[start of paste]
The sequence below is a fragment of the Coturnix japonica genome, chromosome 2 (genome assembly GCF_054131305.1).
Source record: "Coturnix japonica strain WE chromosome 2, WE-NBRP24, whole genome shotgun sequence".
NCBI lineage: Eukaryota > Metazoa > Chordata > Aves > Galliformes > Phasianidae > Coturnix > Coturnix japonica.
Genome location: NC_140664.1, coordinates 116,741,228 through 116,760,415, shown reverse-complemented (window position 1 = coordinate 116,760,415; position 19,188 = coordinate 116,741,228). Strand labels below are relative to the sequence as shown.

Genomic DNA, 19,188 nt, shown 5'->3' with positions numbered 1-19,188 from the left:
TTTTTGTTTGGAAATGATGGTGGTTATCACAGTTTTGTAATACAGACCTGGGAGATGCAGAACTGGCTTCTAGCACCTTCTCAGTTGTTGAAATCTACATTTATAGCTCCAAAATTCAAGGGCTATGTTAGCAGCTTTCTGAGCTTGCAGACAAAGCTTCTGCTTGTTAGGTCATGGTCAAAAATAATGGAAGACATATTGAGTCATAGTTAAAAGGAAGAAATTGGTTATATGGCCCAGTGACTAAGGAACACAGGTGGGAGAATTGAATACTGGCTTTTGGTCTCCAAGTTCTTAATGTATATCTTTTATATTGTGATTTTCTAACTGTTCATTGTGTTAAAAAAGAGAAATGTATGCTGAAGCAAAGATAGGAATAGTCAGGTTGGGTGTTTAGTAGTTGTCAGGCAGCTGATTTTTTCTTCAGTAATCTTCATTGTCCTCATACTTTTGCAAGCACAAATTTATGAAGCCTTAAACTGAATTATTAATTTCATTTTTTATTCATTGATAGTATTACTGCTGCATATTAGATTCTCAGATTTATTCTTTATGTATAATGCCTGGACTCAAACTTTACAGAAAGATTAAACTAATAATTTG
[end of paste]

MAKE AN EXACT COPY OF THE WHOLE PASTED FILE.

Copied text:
The sequence below is a fragment of the Coturnix japonica genome, chromosome 2 (genome assembly GCF_054131305.1).
Source record: "Coturnix japonica strain WE chromosome 2, WE-NBRP24, whole genome shotgun sequence".
NCBI lineage: Eukaryota > Metazoa > Chordata > Aves > Galliformes > Phasianidae > Coturnix > Coturnix japonica.
Genome location: NC_140664.1, coordinates 116,741,228 through 116,760,415, shown reverse-complemented (window position 1 = coordinate 116,760,415; position 19,188 = coordinate 116,741,228). Strand labels below are relative to the sequence as shown.

Genomic DNA, 19,188 nt, shown 5'->3' with positions numbered 1-19,188 from the left:
TTTTTGTTTGGAAATGATGGTGGTTATCACAGTTTTGTAATACAGACCTGGGAGATGCAGAACTGGCTTCTAGCACCTTCTCAGTTGTTGAAATCTACATTTATAGCTCCAAAATTCAAGGGCTATGTTAGCAGCTTTCTGAGCTTGCAGACAAAGCTTCTGCTTGTTAGGTCATGGTCAAAAATAATGGAAGACATATTGAGTCATAGTTAAAAGGAAGAAATTGGTTATATGGCCCAGTGACTAAGGAACACAGGTGGGAGAATTGAATACTGGCTTTTGGTCTCCAAGTTCTTAATGTATATCTTTTATATTGTGATTTTCTAACTGTTCATTGTGTTAAAAAAGAGAAATGTATGCTGAAGCAAAGATAGGAATAGTCAGGTTGGGTGTTTAGTAGTTGTCAGGCAGCTGATTTTTTCTTCAGTAATCTTCATTGTCCTCATACTTTTGCAAGCACAAATTTATGAAGCCTTAAACTGAATTATTAATTTCATTTTTTATTCATTGATAGTATTACTGCTGCATATTAGATTCTCAGATTTATTCTTTATGTATAATGCCTGGACTCAAACTTTACAGAAAGATTAAACTAATAATTTG